# The Science of Calorimetry: Calculating Heat Energy

## How do we calculate the number of calories required to raise the temperature of water?

The number of calories required to raise the temperature of 55.0 g of water (c = 1.00 cal/g°C) from 25°C to 45°C is ________.

1) 1.10 x 10³ cal

2) 1380 cal

3) 2480 cal

4) 55.0 cal

## Answer:

The number of calories required to raise the temperature of 55.0 g of water from 25°C to 45°C is 1,100 calories.

Calorimetry is the science of measuring the heat of chemical reactions or physical changes. One common application of calorimetry is calculating the amount of heat energy required to raise the temperature of a substance, such as water.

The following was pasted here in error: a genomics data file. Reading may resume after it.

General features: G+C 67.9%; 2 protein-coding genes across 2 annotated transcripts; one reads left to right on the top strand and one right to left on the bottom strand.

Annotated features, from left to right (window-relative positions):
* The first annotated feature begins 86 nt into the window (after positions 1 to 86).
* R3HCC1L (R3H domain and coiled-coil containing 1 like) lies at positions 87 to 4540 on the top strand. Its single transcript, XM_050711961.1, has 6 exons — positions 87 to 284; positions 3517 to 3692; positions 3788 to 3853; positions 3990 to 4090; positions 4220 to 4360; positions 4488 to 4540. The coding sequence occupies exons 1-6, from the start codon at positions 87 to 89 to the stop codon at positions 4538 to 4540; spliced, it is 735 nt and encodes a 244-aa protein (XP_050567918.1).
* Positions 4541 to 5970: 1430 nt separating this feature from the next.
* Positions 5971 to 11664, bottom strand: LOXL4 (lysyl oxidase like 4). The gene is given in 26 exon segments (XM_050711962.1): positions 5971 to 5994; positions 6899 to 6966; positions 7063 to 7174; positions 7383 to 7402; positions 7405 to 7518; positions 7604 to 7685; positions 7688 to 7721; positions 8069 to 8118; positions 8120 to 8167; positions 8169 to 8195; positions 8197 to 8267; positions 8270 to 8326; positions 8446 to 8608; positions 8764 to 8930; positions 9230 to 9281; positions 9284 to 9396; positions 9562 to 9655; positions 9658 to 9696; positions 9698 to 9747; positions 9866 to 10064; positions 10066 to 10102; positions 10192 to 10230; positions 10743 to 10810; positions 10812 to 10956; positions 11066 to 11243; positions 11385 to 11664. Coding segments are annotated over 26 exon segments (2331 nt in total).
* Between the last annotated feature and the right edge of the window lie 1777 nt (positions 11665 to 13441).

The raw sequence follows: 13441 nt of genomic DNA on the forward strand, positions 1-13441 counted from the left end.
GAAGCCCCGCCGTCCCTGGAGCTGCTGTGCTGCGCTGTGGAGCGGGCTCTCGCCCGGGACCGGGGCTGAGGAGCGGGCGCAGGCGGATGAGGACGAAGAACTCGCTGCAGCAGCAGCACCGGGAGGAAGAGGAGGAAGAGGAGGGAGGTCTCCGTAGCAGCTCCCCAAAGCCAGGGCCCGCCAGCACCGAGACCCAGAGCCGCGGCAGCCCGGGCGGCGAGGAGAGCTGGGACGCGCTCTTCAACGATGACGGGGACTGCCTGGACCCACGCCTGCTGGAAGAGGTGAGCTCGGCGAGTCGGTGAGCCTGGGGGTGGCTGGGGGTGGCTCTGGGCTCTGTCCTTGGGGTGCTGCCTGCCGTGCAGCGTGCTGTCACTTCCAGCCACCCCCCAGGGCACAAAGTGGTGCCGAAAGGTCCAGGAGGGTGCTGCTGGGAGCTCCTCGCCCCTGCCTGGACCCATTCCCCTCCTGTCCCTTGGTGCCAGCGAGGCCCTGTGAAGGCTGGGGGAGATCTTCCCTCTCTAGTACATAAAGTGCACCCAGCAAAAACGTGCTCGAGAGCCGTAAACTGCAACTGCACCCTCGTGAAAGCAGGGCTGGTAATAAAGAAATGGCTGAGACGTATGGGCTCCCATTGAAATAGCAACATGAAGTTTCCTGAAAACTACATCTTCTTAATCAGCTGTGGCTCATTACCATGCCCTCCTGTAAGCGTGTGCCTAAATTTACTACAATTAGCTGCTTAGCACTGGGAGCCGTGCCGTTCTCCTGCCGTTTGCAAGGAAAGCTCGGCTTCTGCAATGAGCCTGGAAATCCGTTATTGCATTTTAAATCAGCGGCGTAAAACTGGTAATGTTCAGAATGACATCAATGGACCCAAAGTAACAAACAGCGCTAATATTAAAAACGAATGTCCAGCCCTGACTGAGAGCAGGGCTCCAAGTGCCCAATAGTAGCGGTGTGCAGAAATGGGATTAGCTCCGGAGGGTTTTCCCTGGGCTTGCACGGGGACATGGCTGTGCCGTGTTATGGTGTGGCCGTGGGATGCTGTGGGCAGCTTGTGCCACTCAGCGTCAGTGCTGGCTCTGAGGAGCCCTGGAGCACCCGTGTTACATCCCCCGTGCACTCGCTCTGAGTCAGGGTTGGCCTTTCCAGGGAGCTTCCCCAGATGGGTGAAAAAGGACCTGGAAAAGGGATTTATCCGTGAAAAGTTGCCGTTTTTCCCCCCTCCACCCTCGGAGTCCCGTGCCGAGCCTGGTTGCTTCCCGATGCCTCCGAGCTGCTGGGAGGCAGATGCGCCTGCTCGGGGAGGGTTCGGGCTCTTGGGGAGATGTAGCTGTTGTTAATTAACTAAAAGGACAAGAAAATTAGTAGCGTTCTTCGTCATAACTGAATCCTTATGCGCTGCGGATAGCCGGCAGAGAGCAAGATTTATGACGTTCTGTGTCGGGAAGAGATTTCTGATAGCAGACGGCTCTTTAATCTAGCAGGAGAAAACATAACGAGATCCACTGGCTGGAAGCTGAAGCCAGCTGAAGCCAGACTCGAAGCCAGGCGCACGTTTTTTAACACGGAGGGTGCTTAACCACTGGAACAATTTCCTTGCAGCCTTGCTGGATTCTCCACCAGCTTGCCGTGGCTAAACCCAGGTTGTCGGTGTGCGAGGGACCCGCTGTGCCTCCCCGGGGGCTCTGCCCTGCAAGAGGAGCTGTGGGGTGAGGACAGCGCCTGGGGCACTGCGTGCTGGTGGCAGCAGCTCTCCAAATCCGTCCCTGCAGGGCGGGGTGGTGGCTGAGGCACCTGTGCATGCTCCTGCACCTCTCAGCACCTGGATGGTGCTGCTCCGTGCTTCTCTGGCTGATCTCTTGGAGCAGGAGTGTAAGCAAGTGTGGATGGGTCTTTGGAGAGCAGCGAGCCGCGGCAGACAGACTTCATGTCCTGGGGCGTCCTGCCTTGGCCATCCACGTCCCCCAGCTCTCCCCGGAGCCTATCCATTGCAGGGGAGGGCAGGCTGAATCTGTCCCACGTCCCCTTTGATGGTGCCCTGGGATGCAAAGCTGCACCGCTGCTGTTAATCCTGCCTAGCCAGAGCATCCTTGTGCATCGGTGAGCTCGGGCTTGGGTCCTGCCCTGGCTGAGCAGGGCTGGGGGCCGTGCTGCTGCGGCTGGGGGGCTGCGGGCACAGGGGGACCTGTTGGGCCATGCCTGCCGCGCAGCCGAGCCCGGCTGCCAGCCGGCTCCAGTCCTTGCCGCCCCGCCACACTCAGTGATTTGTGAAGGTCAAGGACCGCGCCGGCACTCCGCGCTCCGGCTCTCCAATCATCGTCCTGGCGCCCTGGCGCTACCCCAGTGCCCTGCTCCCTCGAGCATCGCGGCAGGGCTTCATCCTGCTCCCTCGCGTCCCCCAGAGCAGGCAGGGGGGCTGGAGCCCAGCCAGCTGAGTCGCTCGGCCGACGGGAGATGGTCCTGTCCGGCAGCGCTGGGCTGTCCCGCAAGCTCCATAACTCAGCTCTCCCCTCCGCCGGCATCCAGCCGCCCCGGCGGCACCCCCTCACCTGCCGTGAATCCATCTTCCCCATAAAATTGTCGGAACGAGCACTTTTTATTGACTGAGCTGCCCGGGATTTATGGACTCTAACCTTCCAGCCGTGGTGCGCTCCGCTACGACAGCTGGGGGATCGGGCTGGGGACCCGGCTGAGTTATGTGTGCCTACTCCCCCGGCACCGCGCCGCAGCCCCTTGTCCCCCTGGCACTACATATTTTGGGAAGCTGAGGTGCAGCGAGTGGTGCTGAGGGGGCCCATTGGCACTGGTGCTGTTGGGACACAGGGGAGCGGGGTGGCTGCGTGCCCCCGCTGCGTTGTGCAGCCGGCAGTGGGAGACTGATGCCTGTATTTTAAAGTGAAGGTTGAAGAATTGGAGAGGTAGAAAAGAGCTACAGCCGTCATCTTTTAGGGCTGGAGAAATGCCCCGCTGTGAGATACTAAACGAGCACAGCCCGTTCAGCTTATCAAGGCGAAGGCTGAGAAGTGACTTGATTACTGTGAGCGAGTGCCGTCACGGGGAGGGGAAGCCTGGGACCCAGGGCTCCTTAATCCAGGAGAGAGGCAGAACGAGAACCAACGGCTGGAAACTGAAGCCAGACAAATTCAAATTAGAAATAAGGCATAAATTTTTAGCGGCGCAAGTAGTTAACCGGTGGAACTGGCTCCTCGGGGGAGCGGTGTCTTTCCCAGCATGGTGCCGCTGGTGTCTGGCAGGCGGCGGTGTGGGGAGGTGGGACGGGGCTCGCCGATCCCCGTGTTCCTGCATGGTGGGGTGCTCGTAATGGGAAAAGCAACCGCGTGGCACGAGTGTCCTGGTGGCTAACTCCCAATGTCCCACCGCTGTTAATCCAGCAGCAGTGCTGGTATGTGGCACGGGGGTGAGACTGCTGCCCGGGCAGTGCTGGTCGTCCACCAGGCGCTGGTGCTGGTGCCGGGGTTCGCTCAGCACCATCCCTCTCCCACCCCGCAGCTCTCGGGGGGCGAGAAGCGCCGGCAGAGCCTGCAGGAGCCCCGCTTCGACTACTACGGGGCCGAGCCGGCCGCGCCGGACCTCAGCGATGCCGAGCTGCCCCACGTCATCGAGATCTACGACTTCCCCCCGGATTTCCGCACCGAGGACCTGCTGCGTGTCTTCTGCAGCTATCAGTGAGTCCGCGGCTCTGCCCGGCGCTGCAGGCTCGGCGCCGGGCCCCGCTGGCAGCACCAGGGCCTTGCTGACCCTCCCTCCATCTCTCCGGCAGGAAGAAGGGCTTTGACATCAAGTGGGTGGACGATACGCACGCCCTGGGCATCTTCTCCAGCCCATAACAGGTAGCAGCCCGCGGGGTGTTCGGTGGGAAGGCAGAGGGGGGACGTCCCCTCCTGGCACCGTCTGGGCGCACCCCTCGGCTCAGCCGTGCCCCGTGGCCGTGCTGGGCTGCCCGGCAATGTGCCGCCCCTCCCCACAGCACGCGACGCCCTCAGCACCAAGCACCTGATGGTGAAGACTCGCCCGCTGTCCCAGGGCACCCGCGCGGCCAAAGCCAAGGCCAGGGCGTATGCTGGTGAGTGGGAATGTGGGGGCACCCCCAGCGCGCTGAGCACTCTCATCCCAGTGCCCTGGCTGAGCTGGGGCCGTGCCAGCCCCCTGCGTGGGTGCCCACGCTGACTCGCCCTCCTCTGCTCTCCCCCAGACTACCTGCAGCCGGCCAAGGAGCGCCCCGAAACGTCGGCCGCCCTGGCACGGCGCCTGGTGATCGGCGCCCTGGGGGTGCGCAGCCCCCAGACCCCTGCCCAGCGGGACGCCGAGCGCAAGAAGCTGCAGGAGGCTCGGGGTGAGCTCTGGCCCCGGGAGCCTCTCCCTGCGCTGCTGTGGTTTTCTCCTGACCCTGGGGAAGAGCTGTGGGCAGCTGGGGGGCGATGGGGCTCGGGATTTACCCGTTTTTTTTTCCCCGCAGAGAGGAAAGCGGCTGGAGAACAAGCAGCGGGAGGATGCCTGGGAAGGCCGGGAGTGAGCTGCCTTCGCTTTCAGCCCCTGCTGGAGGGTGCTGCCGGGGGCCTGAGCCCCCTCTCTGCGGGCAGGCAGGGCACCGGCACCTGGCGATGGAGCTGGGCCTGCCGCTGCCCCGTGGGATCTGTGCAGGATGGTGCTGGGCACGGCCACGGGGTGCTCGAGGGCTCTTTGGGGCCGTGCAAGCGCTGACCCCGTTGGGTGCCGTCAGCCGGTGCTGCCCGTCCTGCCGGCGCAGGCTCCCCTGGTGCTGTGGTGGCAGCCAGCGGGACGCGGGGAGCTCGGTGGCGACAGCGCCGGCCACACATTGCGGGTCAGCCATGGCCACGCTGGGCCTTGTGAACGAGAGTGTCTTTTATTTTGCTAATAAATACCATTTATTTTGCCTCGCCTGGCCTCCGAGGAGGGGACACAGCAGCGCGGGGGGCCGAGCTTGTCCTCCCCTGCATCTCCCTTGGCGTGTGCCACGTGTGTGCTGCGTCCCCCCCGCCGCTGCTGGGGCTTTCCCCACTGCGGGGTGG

In the given scenario, we are asked to calculate the number of calories needed to raise the temperature of 55.0 g of water from 25°C to 45°C. To do this, we can use the formula:

q = mcΔT

Where:

q = heat energy

m = mass of the water (55.0 g)

c = specific heat of water (1.00 cal/g°C)

ΔT = temperature change (45°C - 25°C = 20°C)

Plugging in the values, we get:

q = (55.0 g)(1.00 cal/g°C)(20°C)

q = 1,100 cal

Therefore, the number of calories required to raise the temperature of 55.0 g of water from 25°C to 45°C is 1,100 calories. Option 1) 1.10 x 10³ cal is the correct answer.